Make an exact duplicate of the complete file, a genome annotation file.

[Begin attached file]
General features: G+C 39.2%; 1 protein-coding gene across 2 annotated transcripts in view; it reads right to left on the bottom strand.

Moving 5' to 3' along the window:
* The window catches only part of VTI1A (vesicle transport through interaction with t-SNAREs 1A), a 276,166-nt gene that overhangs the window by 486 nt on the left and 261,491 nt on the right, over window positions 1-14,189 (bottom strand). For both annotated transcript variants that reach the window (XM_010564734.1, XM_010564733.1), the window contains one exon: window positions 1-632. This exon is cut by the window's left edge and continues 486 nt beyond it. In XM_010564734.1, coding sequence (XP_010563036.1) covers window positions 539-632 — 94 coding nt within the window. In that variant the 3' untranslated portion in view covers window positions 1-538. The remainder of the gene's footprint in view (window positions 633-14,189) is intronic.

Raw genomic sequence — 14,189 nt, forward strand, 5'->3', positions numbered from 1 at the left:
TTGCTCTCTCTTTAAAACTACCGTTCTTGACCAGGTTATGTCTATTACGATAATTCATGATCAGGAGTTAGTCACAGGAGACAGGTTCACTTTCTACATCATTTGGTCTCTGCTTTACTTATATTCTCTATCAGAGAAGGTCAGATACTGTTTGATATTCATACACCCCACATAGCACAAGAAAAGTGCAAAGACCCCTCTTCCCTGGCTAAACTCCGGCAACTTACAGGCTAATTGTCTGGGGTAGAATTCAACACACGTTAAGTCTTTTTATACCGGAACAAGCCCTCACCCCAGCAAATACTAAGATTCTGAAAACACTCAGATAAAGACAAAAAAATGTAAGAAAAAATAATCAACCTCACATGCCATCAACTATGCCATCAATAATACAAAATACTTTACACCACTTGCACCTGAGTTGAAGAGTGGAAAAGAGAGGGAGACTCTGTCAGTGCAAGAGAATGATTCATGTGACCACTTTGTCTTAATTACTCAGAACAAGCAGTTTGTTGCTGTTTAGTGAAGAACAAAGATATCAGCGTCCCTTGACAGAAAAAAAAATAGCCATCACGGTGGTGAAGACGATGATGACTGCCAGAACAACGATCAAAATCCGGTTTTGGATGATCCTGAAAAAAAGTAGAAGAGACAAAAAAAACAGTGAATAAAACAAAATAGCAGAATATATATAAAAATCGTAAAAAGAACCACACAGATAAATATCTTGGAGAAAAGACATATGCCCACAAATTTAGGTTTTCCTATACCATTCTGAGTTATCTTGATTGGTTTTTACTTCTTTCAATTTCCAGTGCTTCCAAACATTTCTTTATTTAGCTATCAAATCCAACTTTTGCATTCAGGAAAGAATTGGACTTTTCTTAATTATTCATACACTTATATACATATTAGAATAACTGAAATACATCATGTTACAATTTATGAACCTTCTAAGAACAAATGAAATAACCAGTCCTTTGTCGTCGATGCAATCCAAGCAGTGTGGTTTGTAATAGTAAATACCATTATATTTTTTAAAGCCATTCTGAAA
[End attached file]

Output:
General features: G+C 39.2%; 1 protein-coding gene across 2 annotated transcripts in view; it reads right to left on the bottom strand.

Moving 5' to 3' along the window:
* The window catches only part of VTI1A (vesicle transport through interaction with t-SNAREs 1A), a 276,166-nt gene that overhangs the window by 486 nt on the left and 261,491 nt on the right, over window positions 1-14,189 (bottom strand). For both annotated transcript variants that reach the window (XM_010564734.1, XM_010564733.1), the window contains one exon: window positions 1-632. This exon is cut by the window's left edge and continues 486 nt beyond it. In XM_010564734.1, coding sequence (XP_010563036.1) covers window positions 539-632 — 94 coding nt within the window. In that variant the 3' untranslated portion in view covers window positions 1-538. The remainder of the gene's footprint in view (window positions 633-14,189) is intronic.

Raw genomic sequence — 14,189 nt, forward strand, 5'->3', positions numbered from 1 at the left:
TTGCTCTCTCTTTAAAACTACCGTTCTTGACCAGGTTATGTCTATTACGATAATTCATGATCAGGAGTTAGTCACAGGAGACAGGTTCACTTTCTACATCATTTGGTCTCTGCTTTACTTATATTCTCTATCAGAGAAGGTCAGATACTGTTTGATATTCATACACCCCACATAGCACAAGAAAAGTGCAAAGACCCCTCTTCCCTGGCTAAACTCCGGCAACTTACAGGCTAATTGTCTGGGGTAGAATTCAACACACGTTAAGTCTTTTTATACCGGAACAAGCCCTCACCCCAGCAAATACTAAGATTCTGAAAACACTCAGATAAAGACAAAAAAATGTAAGAAAAAATAATCAACCTCACATGCCATCAACTATGCCATCAATAATACAAAATACTTTACACCACTTGCACCTGAGTTGAAGAGTGGAAAAGAGAGGGAGACTCTGTCAGTGCAAGAGAATGATTCATGTGACCACTTTGTCTTAATTACTCAGAACAAGCAGTTTGTTGCTGTTTAGTGAAGAACAAAGATATCAGCGTCCCTTGACAGAAAAAAAAATAGCCATCACGGTGGTGAAGACGATGATGACTGCCAGAACAACGATCAAAATCCGGTTTTGGATGATCCTGAAAAAAAGTAGAAGAGACAAAAAAAACAGTGAATAAAACAAAATAGCAGAATATATATAAAAATCGTAAAAAGAACCACACAGATAAATATCTTGGAGAAAAGACATATGCCCACAAATTTAGGTTTTCCTATACCATTCTGAGTTATCTTGATTGGTTTTTACTTCTTTCAATTTCCAGTGCTTCCAAACATTTCTTTATTTAGCTATCAAATCCAACTTTTGCATTCAGGAAAGAATTGGACTTTTCTTAATTATTCATACACTTATATACATATTAGAATAACTGAAATACATCATGTTACAATTTATGAACCTTCTAAGAACAAATGAAATAACCAGTCCTTTGTCGTCGATGCAATCCAAGCAGTGTGGTTTGTAATAGTAAATACCATTATATTTTTTAAAGCCATTCTGAAA